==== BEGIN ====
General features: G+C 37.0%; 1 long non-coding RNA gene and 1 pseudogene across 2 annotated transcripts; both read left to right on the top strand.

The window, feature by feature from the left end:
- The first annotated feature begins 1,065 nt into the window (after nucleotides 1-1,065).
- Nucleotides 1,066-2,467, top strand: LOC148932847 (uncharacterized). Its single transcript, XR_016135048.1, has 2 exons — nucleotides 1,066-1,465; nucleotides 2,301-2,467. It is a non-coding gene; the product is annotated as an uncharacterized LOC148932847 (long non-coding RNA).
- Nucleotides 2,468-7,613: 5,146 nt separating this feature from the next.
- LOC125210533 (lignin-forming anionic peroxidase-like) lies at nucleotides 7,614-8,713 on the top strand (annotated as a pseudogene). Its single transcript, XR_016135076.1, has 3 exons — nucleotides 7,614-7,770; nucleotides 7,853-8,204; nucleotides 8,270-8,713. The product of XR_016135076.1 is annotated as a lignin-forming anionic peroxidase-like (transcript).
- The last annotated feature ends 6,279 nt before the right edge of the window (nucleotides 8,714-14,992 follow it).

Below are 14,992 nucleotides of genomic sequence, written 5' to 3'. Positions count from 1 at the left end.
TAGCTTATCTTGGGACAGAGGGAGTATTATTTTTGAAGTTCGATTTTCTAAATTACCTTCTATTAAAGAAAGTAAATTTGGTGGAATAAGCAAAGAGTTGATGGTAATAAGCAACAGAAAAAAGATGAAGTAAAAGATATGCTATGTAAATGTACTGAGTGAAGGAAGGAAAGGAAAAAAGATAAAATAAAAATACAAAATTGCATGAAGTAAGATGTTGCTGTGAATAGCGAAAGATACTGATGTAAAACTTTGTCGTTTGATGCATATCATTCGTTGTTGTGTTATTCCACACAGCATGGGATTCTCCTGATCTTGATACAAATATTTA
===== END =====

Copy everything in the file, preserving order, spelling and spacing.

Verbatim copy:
General features: G+C 37.0%; 1 long non-coding RNA gene and 1 pseudogene across 2 annotated transcripts; both read left to right on the top strand.

The window, feature by feature from the left end:
- The first annotated feature begins 1,065 nt into the window (after nucleotides 1-1,065).
- Nucleotides 1,066-2,467, top strand: LOC148932847 (uncharacterized). Its single transcript, XR_016135048.1, has 2 exons — nucleotides 1,066-1,465; nucleotides 2,301-2,467. It is a non-coding gene; the product is annotated as an uncharacterized LOC148932847 (long non-coding RNA).
- Nucleotides 2,468-7,613: 5,146 nt separating this feature from the next.
- LOC125210533 (lignin-forming anionic peroxidase-like) lies at nucleotides 7,614-8,713 on the top strand (annotated as a pseudogene). Its single transcript, XR_016135076.1, has 3 exons — nucleotides 7,614-7,770; nucleotides 7,853-8,204; nucleotides 8,270-8,713. The product of XR_016135076.1 is annotated as a lignin-forming anionic peroxidase-like (transcript).
- The last annotated feature ends 6,279 nt before the right edge of the window (nucleotides 8,714-14,992 follow it).

Below are 14,992 nucleotides of genomic sequence, written 5' to 3'. Positions count from 1 at the left end.
TAGCTTATCTTGGGACAGAGGGAGTATTATTTTTGAAGTTCGATTTTCTAAATTACCTTCTATTAAAGAAAGTAAATTTGGTGGAATAAGCAAAGAGTTGATGGTAATAAGCAACAGAAAAAAGATGAAGTAAAAGATATGCTATGTAAATGTACTGAGTGAAGGAAGGAAAGGAAAAAAGATAAAATAAAAATACAAAATTGCATGAAGTAAGATGTTGCTGTGAATAGCGAAAGATACTGATGTAAAACTTTGTCGTTTGATGCATATCATTCGTTGTTGTGTTATTCCACACAGCATGGGATTCTCCTGATCTTGATACAAATATTTA